Conventional Loan Calculator Definitions
The portion of your monthly payment that applies to and reduces your loan balance is called principal.
Interest accrues on your loan every day. When you make a payment, the interest that has accumulated since your last payment is paid first, bringing your accrued interest balance to zero.
Some loans, like FHA, USDA, VA, etc., require your property taxes be paid yearly by your lender. With a conventional loan, you have the option to pay property taxes through your lender this way or pay on your own each year. If you decide it’s more convenient to pay through your lender, they will divide your annual property tax amount by 12 and add the amount to your monthly home loan payment.
Similarly to property taxes, homeowners insurance can be paid annually by your lender. The premium is divided by 12 and added to your monthly payment.
Since these payments are made annually (sometimes semi-annually or quarterly), your lender will hold the funds in an account called an escrow or impound account. The lender then pays from this account when the bills are due.
Private Mortgage Insurance (PMI)
PMI is often required on conventional loans when the down payment is less than 20% of the purchase price. PMI insures the loan for the lender in the event the homeowner defaults.
About Conventional Loans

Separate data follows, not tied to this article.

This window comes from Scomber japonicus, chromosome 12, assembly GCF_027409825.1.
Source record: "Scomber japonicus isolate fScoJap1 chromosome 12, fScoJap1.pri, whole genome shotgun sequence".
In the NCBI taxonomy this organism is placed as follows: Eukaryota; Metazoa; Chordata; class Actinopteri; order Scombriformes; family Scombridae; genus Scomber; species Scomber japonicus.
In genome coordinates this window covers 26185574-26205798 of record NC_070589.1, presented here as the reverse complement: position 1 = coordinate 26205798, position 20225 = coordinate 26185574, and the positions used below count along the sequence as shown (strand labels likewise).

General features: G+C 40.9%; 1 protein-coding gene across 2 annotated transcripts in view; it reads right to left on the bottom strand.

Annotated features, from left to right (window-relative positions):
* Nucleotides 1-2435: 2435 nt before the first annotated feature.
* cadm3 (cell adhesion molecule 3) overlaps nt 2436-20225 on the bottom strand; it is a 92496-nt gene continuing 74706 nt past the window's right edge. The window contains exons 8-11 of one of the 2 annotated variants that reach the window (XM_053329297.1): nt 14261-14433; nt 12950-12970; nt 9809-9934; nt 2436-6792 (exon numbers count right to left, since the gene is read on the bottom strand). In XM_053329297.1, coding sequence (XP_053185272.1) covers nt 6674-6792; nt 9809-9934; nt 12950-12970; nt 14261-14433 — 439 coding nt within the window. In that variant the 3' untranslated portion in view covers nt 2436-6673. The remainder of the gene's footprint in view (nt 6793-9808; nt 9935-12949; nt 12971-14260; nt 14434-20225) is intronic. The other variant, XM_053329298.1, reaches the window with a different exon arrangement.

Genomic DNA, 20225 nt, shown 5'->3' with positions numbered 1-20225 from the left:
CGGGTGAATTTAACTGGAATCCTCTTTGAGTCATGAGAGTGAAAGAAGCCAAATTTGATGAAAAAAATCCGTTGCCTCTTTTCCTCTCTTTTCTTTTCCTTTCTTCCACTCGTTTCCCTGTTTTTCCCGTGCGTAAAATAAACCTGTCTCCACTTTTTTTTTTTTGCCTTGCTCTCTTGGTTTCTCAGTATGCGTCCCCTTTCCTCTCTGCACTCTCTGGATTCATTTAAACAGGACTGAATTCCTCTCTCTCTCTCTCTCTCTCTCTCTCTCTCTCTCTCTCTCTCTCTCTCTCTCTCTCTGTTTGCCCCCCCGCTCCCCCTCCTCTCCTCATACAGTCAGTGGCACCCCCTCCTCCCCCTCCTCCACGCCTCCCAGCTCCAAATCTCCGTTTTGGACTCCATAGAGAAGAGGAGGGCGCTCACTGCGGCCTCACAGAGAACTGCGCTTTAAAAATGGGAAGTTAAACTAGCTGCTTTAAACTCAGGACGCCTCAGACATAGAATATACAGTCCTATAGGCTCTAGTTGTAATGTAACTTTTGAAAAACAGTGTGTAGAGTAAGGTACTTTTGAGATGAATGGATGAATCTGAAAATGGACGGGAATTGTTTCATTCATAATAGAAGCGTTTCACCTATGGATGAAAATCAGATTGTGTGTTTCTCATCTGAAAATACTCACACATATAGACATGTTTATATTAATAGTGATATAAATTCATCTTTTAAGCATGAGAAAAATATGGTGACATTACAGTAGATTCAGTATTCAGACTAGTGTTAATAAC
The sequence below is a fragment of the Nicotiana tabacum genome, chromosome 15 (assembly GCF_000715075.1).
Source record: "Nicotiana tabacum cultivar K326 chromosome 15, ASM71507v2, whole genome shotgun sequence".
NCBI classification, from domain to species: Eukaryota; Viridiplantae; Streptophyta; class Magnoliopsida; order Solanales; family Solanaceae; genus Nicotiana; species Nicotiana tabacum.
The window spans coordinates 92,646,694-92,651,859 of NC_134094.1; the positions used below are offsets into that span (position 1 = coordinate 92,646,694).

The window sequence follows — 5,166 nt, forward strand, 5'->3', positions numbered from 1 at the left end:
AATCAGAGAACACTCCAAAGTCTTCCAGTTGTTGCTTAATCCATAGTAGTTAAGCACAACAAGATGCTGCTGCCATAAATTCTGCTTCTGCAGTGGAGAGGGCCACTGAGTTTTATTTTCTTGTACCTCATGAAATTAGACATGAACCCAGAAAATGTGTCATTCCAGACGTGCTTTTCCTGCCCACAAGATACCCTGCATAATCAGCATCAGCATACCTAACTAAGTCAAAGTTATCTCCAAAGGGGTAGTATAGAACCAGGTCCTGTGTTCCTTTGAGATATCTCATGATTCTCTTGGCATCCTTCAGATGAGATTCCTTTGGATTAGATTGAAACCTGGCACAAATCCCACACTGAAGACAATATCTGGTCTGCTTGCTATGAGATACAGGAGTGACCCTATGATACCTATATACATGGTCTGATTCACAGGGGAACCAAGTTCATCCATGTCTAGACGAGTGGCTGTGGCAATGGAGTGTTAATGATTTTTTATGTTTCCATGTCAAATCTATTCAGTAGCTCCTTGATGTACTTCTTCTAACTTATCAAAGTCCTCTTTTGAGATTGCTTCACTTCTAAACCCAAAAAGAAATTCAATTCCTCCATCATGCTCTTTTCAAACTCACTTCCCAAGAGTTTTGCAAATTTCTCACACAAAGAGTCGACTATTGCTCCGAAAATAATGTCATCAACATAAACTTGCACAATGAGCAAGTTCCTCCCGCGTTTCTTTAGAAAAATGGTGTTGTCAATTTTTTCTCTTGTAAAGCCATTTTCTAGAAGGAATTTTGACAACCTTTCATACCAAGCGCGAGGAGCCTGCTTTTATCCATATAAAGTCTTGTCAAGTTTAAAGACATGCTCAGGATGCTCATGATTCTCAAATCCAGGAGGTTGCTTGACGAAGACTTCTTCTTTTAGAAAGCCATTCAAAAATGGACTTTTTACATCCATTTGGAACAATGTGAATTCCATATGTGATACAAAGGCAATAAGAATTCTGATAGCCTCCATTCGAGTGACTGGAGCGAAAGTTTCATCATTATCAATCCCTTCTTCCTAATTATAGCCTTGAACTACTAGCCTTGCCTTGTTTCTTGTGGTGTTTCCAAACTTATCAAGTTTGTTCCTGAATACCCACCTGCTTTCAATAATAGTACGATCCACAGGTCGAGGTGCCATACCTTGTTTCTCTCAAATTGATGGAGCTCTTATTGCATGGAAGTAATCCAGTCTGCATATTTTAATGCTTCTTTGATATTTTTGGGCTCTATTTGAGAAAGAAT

Fannie Mae & Freddie Mac
Conventional loans are often referred to as conforming loans. As in they conform to a set of standards set by the two congressionally chartered enterprises Fannie Mae & Freddie Mac. These entities buy mortgages from lenders to replace the cash lent out so mortgage lenders can continue issuing new loans. Thus, they set quality standards that lenders must abide to when making loans they hope to sell to Fannie Mae or Freddie Mac.
Your lender will likely continue to “service” your loan after it is sold to one of the two enterprises, which is to say you will make your payments to the lender or bank, not to Fannie Mae or Freddie Mac.
Conventional loans are traditionally thought of as the typical way of buying a home, which includes saving enough money to make a 20% down payment. However, to fuel the housing market and allow more people to become homeowners, Fannie Mae and Freddie Mac permit down payments of less than 20% if the loan includes a form of insurance called PMI.
The coverage provided by PMI protects the lender should the homeowner default on their monthly payments. PMI is not free, and the cost is always passed on to the homeowner. It is sometimes paid monthly as part of your house payment, paid upfront, or even paid by the lender. If the lender pays it, they will cover the cost with a higher interest rate on the mortgage.
There are alternatives for buyers who are unable to make 20% down payments, including FHA, USDA, and VA loans.